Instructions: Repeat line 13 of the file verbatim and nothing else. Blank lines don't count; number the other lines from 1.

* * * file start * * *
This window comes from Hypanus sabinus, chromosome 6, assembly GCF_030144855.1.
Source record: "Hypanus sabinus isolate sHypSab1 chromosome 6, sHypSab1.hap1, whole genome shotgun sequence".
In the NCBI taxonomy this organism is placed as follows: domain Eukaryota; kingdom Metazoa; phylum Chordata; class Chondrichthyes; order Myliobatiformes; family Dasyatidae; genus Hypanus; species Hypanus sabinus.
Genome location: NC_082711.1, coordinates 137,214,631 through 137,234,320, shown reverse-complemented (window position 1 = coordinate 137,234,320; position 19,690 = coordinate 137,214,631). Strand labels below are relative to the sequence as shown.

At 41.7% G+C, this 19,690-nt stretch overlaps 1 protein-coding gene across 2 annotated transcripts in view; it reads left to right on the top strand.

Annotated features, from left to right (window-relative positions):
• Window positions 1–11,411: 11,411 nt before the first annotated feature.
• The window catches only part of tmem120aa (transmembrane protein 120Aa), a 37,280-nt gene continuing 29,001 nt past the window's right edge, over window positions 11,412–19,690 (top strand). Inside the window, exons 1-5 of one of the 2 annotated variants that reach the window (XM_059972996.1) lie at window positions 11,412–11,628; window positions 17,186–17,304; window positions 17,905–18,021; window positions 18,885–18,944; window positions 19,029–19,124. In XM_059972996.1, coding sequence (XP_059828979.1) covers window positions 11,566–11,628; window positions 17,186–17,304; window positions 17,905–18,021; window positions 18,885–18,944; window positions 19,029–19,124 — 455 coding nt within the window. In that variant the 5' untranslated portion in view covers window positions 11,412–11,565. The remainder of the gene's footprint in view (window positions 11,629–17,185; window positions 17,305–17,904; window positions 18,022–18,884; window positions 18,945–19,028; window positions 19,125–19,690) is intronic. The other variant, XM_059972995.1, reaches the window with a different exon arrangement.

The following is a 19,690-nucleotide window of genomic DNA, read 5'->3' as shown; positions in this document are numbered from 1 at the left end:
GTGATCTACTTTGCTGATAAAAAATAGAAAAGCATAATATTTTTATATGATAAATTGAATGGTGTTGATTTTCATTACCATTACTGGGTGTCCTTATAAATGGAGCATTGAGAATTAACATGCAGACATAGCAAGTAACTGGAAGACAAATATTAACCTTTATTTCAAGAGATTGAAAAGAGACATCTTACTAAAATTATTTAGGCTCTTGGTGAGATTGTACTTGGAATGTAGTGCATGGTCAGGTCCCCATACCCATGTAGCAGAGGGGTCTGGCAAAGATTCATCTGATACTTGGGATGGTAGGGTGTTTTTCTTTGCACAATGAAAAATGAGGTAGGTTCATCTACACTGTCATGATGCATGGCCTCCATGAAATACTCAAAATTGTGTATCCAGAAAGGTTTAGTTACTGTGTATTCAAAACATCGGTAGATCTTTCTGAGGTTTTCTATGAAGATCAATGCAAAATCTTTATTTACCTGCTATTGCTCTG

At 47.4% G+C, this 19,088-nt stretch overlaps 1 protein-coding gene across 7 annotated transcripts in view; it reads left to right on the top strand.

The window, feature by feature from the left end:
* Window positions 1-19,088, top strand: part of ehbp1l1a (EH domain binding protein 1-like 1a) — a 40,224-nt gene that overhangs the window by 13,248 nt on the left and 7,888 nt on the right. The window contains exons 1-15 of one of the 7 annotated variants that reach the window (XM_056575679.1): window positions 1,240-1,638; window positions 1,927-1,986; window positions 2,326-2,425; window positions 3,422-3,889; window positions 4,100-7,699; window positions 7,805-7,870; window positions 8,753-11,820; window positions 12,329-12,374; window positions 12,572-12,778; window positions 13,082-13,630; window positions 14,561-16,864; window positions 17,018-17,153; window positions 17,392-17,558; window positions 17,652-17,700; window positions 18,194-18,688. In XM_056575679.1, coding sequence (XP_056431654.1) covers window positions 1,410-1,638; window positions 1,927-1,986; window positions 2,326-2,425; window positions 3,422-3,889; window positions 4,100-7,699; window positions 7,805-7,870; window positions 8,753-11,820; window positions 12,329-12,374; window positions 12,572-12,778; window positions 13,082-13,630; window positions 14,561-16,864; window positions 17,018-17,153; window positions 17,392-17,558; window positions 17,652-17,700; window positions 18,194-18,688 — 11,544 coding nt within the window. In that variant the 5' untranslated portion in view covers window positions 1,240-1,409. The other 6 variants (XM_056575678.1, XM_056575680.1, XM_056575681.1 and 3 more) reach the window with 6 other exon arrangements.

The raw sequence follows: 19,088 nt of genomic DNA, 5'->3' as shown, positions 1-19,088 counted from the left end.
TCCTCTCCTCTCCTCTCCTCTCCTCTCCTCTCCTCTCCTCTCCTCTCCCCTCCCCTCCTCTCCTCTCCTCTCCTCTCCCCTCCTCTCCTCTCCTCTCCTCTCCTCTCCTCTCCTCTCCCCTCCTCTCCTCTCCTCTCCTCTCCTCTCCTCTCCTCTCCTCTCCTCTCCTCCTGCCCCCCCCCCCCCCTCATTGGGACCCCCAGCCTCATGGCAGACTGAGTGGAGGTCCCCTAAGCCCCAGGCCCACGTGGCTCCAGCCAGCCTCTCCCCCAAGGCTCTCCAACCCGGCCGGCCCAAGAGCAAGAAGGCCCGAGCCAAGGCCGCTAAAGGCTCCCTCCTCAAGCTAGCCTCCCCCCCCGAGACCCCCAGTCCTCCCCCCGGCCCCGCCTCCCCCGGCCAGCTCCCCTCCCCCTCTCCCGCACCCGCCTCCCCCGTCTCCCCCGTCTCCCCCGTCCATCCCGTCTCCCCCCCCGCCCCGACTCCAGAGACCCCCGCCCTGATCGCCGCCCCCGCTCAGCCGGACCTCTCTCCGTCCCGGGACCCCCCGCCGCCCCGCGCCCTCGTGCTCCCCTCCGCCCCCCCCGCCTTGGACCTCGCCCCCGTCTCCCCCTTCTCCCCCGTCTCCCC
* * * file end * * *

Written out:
* Window positions 1-19,088, top strand: part of ehbp1l1a (EH domain binding protein 1-like 1a) — a 40,224-nt gene that overhangs the window by 13,248 nt on the left and 7,888 nt on the right. The window contains exons 1-15 of one of the 7 annotated variants that reach the window (XM_056575679.1): window positions 1,240-1,638; window positions 1,927-1,986; window positions 2,326-2,425; window positions 3,422-3,889; window positions 4,100-7,699; window positions 7,805-7,870; window positions 8,753-11,820; window positions 12,329-12,374; window positions 12,572-12,778; window positions 13,082-13,630; window positions 14,561-16,864; window positions 17,018-17,153; window positions 17,392-17,558; window positions 17,652-17,700; window positions 18,194-18,688. In XM_056575679.1, coding sequence (XP_056431654.1) covers window positions 1,410-1,638; window positions 1,927-1,986; window positions 2,326-2,425; window positions 3,422-3,889; window positions 4,100-7,699; window positions 7,805-7,870; window positions 8,753-11,820; window positions 12,329-12,374; window positions 12,572-12,778; window positions 13,082-13,630; window positions 14,561-16,864; window positions 17,018-17,153; window positions 17,392-17,558; window positions 17,652-17,700; window positions 18,194-18,688 — 11,544 coding nt within the window. In that variant the 5' untranslated portion in view covers window positions 1,240-1,409. The other 6 variants (XM_056575678.1, XM_056575680.1, XM_056575681.1 and 3 more) reach the window with 6 other exon arrangements.